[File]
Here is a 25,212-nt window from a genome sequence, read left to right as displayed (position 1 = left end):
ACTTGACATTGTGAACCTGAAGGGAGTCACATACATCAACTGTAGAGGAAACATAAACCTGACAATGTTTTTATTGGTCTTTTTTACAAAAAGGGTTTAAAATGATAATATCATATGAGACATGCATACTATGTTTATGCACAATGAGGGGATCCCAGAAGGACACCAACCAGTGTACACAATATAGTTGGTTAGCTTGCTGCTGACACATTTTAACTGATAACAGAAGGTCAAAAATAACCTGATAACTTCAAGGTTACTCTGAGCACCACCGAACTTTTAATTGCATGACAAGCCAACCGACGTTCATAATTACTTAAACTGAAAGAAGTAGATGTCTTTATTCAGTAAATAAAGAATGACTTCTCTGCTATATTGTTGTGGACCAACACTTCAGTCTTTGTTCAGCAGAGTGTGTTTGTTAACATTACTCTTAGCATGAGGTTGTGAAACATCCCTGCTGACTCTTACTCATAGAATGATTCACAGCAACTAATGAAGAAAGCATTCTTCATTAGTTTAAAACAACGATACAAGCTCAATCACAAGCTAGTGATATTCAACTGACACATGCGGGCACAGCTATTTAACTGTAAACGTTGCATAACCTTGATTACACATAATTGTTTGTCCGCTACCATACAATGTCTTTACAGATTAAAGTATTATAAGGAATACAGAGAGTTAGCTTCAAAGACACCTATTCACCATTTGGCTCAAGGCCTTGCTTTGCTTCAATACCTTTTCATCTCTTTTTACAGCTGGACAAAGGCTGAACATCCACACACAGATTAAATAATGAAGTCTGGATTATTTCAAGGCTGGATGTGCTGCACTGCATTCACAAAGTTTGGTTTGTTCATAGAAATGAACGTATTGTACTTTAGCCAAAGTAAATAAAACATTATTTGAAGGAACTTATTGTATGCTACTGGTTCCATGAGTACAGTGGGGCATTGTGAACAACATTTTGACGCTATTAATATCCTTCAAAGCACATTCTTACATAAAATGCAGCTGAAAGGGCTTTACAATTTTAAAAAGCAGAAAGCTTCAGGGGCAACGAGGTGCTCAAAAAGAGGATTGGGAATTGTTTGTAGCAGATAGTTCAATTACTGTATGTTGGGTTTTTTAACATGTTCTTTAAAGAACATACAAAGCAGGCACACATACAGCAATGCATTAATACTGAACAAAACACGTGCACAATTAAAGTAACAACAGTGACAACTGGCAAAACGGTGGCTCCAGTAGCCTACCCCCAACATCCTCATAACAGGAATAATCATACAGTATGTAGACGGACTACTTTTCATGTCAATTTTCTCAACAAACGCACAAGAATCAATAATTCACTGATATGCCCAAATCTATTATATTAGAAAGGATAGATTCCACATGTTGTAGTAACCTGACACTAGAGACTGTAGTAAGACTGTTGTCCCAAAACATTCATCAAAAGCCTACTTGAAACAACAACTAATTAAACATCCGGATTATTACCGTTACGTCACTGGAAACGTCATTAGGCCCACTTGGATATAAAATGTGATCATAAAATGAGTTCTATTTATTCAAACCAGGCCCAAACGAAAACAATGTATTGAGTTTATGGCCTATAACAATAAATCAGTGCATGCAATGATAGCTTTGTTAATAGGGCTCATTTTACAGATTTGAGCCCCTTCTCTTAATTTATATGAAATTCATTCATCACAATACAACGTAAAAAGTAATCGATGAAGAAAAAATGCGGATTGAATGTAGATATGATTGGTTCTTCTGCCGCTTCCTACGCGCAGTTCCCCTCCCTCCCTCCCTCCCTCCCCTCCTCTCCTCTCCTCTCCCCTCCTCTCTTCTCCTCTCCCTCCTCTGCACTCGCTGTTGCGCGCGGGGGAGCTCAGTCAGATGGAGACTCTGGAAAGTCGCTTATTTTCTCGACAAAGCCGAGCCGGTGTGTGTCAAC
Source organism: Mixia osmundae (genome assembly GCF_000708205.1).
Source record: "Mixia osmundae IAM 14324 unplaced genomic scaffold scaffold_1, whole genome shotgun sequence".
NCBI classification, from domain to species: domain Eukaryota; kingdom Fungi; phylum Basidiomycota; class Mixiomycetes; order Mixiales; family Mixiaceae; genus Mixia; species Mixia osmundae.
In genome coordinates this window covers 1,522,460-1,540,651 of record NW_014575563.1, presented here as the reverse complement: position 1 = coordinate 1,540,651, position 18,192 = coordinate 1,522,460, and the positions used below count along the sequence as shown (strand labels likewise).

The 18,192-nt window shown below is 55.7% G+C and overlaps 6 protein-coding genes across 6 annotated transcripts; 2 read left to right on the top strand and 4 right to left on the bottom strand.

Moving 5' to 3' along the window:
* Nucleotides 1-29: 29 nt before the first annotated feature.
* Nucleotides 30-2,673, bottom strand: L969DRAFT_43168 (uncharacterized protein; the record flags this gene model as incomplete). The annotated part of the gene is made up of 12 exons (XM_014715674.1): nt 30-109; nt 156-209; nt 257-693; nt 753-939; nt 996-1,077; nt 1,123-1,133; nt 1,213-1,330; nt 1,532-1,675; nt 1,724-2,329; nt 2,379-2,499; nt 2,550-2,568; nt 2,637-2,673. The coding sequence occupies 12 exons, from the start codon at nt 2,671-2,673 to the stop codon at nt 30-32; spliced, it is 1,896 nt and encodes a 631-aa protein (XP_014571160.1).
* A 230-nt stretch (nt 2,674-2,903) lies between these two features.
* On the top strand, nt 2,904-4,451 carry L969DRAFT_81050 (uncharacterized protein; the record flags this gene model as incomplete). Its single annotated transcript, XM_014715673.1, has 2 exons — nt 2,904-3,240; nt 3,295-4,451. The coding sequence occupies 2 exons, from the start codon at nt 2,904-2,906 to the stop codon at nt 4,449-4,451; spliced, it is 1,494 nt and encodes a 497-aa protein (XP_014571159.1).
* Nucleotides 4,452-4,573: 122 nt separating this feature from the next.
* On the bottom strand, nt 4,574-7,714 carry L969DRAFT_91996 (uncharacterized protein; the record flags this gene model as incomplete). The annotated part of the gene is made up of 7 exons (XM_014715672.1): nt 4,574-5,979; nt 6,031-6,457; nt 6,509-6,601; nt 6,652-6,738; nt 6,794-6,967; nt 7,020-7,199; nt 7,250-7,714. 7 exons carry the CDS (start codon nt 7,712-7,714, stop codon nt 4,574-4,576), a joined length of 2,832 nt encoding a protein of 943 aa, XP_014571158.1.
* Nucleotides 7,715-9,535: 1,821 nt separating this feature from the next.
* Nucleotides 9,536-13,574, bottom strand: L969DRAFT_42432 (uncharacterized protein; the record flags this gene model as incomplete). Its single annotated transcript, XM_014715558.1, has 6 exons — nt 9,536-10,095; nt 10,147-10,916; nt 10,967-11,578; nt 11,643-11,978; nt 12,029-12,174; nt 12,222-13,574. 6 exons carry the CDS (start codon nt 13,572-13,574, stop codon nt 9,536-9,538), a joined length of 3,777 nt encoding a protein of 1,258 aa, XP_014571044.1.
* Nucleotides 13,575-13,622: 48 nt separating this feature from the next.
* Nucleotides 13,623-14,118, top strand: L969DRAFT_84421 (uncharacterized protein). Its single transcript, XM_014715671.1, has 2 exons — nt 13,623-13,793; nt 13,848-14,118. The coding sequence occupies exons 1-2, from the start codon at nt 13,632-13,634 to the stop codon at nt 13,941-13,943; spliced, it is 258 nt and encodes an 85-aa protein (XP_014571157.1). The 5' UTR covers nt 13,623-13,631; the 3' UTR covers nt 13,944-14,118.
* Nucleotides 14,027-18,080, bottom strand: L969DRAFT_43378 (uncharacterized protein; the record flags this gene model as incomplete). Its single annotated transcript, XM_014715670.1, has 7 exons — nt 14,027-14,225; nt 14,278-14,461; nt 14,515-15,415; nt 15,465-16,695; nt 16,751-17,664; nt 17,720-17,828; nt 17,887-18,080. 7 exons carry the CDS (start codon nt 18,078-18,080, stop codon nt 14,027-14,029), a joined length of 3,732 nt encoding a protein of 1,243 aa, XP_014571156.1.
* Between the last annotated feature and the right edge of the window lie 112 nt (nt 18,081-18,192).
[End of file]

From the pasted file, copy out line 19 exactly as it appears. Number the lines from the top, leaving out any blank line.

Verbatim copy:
* Nucleotides 14,027-18,080, bottom strand: L969DRAFT_43378 (uncharacterized protein; the record flags this gene model as incomplete). Its single annotated transcript, XM_014715670.1, has 7 exons — nt 14,027-14,225; nt 14,278-14,461; nt 14,515-15,415; nt 15,465-16,695; nt 16,751-17,664; nt 17,720-17,828; nt 17,887-18,080. 7 exons carry the CDS (start codon nt 18,078-18,080, stop codon nt 14,027-14,029), a joined length of 3,732 nt encoding a protein of 1,243 aa, XP_014571156.1.